With the letter which shocked Nigerians as well as fulfilled Ekwueme’s guarantee of sincerity, he accepted the leadership of the opposition of Nigerian politicians to Abacha’s self-succession game. The platform now metamorphosed into G-34 which mutated subsequently into the People’s Democratic Party, (PDP). In other words, Ekwueme had a head start in terms of becoming the presidential candidate and the president of Nigeria more than anyone else in the PDP. He had a strong grip of the north. It is a long time now but most journalists reporting northern Nigeria might readily recall the spread of his grip. Shehu Shagari, his former principal, was in approval. In fact, Bala Shagari, a retired Major and a son of the former president was the Sokoto State Coordinator for Ekwueme. Audu Ogbeh, incumbent Minister for Agriculture, was the Director-General of his campaigns. Aminu Wali who gave the PRP the toughest time in Kano in the Second Republic headed the Kano squad while Ali Baba, Shagari’s Minister of Internal Affairs in the Second Republic was in charge in Adamawa along with Bamanga Tukur while Engineer Muhammad Abba Gana, Obasanjo’s first term FCT Minister in this republic along with Ashiekh Jarma manned Borno. With Sokoto, Borno, Kano and Benue in the grip and with the old NPN establishment basically back together, he was well on his way to power, assuming he got the southern part of the country too. But a different plan was also afoot elsewhere.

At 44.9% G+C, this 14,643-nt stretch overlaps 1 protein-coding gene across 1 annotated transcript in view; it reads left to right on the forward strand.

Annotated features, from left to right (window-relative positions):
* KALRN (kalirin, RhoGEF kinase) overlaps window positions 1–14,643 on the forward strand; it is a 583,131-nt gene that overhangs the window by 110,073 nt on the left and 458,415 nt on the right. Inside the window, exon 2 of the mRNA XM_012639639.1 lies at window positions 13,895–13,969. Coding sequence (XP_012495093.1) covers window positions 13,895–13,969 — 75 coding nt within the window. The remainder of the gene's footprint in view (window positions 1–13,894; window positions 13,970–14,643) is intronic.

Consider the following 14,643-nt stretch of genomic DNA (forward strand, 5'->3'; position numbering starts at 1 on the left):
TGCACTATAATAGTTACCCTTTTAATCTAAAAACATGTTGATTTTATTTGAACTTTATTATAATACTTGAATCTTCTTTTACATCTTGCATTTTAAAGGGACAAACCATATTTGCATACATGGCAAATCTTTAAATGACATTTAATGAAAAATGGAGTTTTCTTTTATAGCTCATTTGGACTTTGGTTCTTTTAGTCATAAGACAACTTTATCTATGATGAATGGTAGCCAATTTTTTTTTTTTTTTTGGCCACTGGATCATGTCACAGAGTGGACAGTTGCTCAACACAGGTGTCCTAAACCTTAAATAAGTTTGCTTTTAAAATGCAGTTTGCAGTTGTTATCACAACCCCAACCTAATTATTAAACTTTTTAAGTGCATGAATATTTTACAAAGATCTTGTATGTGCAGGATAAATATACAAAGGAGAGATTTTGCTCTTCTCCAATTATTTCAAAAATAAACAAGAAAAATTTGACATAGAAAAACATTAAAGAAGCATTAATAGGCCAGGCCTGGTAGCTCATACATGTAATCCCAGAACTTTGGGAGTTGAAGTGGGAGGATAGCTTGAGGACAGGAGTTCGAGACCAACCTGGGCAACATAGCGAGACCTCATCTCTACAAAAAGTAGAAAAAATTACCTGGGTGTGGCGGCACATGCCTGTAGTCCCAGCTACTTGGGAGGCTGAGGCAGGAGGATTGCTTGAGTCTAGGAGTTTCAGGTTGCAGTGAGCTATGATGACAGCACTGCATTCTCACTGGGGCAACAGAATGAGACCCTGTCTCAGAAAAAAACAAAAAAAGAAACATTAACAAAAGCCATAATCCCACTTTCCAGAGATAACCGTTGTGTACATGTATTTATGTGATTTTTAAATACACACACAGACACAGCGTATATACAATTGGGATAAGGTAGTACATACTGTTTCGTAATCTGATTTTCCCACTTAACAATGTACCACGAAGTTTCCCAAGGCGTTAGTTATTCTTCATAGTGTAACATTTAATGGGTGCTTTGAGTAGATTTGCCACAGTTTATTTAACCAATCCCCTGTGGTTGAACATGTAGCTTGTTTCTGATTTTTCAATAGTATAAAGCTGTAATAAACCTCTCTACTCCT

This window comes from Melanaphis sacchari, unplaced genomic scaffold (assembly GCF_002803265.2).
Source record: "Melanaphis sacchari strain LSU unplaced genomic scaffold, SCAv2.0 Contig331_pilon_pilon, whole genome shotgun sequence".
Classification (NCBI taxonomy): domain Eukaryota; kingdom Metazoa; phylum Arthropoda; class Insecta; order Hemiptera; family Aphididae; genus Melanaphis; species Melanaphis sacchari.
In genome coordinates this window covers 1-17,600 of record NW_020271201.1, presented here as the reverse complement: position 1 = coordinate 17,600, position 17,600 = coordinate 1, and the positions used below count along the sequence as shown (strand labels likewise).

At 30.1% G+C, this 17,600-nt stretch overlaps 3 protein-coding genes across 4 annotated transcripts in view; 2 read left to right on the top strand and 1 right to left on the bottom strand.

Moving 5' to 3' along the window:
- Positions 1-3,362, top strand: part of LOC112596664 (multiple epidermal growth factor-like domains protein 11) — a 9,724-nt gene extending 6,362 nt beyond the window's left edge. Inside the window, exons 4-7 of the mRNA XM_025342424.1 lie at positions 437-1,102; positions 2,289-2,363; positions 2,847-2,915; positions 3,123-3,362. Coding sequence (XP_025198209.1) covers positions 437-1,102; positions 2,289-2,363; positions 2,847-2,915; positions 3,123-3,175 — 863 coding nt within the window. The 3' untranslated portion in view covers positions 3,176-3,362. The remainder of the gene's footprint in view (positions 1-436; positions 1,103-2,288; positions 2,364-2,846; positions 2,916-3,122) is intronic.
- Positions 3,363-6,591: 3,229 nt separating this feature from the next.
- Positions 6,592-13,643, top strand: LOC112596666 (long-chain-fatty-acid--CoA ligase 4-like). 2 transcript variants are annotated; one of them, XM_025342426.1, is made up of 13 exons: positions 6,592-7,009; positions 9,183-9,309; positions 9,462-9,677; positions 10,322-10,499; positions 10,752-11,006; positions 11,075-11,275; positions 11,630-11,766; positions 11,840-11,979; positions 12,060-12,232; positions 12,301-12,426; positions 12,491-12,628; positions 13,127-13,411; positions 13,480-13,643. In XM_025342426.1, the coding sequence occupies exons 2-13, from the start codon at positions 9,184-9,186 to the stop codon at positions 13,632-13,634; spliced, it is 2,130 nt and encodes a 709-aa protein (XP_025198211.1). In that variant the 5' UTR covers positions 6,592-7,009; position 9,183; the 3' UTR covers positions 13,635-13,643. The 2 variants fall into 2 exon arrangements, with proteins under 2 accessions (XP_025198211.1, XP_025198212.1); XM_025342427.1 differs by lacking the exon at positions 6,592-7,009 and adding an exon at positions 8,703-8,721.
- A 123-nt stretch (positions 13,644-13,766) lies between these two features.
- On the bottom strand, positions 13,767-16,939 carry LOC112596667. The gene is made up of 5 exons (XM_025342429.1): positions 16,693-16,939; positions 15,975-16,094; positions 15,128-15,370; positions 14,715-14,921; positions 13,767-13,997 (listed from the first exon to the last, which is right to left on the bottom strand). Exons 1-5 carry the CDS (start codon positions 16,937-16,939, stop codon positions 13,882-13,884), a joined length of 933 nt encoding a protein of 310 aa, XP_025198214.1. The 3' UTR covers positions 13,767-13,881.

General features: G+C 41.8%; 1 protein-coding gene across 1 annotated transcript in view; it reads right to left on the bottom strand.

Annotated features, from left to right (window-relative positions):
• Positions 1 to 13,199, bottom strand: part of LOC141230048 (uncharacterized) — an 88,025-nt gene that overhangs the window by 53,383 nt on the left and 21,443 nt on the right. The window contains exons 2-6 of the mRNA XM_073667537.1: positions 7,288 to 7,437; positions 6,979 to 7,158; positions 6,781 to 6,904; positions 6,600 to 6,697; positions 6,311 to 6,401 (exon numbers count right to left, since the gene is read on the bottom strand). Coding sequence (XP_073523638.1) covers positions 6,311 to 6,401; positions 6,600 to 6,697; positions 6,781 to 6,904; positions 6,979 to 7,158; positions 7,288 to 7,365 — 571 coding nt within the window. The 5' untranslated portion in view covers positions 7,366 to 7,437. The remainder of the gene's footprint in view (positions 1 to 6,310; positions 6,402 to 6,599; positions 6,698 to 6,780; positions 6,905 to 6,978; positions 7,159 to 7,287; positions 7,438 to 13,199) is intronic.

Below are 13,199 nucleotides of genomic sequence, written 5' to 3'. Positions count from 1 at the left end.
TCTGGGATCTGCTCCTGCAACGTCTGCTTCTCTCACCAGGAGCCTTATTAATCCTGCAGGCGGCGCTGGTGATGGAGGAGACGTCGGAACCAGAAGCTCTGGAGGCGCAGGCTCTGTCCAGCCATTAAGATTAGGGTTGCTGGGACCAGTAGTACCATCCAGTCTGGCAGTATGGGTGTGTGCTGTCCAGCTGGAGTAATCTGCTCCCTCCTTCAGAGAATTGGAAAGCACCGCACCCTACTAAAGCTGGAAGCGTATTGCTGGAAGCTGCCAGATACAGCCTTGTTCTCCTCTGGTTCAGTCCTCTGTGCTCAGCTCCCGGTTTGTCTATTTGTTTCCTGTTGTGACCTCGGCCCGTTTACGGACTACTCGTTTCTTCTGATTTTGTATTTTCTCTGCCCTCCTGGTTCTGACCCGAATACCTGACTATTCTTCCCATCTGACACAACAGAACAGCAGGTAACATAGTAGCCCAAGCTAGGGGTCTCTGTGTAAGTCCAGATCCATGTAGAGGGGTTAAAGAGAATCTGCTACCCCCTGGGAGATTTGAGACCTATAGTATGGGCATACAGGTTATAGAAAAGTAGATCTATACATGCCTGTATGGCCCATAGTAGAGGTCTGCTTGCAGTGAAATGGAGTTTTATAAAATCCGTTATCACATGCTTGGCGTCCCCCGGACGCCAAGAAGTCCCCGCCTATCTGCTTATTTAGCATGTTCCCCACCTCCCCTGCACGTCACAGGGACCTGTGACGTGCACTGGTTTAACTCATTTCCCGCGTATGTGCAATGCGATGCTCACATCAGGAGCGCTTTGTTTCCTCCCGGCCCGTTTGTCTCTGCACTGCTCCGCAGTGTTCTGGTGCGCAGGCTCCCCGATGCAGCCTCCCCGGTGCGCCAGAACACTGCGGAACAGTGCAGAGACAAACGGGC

But the retired Generals, (the correct protocol is that Generals do not retire) had their own candidate. The first problem with the candidate was that he was a prisoner. As it turned out, this was the least of the problems of the Generals. Their major problem was how to crush the massing up of crack NPNers, particularly those like Adamu Ciroma who had squarely blamed the military for the Nigerian crisis in the rule book he wrote for Shagari’s second term. Although Ciroma was the declared favourite of some of the retired Generals such as T Y Danjuma for exactly the reasons that he was disfavoured by the northern establishment – his independent mindedness, it was the same TY Danjuma who fired the first shot at Ekwueme candidature when they succeeded in getting Obasanjo pardoned and gazetted. He said he would go on exile if Obasanjo did not win. It was only in his February 2008 interview in The Guardian that he came to explain the basis of that statement, a basis completely different from the view of it as hatred for Igbos.